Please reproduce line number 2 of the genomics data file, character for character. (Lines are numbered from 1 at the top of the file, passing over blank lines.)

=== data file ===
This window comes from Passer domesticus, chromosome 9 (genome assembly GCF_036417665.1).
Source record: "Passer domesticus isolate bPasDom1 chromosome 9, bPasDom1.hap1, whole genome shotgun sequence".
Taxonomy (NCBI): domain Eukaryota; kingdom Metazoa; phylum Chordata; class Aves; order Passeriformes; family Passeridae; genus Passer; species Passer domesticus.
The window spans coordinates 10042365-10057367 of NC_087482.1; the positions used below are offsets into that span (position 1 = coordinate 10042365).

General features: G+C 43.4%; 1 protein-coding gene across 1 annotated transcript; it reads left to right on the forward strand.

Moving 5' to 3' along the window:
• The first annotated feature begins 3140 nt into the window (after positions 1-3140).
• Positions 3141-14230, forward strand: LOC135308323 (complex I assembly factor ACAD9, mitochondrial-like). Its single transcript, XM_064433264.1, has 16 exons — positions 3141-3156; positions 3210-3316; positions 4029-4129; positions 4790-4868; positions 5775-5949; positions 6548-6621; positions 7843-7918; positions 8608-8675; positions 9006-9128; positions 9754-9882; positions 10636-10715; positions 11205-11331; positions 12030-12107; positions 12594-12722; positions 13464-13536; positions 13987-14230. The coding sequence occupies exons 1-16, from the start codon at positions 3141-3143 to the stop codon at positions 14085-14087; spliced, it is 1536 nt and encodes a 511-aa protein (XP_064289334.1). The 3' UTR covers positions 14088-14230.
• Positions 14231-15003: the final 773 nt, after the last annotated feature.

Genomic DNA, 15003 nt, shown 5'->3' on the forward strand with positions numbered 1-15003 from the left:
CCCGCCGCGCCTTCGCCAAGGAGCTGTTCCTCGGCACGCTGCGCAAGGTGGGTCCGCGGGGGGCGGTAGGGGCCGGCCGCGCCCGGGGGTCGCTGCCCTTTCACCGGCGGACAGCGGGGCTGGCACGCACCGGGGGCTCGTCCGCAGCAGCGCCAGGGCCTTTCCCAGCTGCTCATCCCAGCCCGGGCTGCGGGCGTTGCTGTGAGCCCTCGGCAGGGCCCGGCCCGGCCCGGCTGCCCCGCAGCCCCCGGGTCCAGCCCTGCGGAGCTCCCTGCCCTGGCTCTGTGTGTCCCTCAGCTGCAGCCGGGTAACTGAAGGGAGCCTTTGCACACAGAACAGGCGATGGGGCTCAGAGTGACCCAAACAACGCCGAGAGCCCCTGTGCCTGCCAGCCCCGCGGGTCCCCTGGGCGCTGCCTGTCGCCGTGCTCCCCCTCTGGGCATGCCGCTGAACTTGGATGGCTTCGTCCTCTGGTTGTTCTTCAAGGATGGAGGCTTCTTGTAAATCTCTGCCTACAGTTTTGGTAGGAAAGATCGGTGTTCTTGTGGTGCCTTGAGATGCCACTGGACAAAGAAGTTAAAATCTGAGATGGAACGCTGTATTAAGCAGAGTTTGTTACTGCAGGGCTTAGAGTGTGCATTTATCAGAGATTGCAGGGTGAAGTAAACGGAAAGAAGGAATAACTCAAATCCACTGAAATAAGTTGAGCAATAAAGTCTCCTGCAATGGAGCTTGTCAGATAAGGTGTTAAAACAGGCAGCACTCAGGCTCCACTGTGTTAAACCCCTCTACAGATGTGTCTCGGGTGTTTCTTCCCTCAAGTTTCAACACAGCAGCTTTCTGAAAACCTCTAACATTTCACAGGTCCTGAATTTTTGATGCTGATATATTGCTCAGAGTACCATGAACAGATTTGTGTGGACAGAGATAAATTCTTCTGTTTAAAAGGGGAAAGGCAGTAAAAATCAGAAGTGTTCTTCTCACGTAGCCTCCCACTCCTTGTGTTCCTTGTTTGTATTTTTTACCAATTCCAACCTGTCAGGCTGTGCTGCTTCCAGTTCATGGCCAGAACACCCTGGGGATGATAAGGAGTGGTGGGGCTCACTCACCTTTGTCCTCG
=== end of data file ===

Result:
Source record: "Passer domesticus isolate bPasDom1 chromosome 9, bPasDom1.hap1, whole genome shotgun sequence".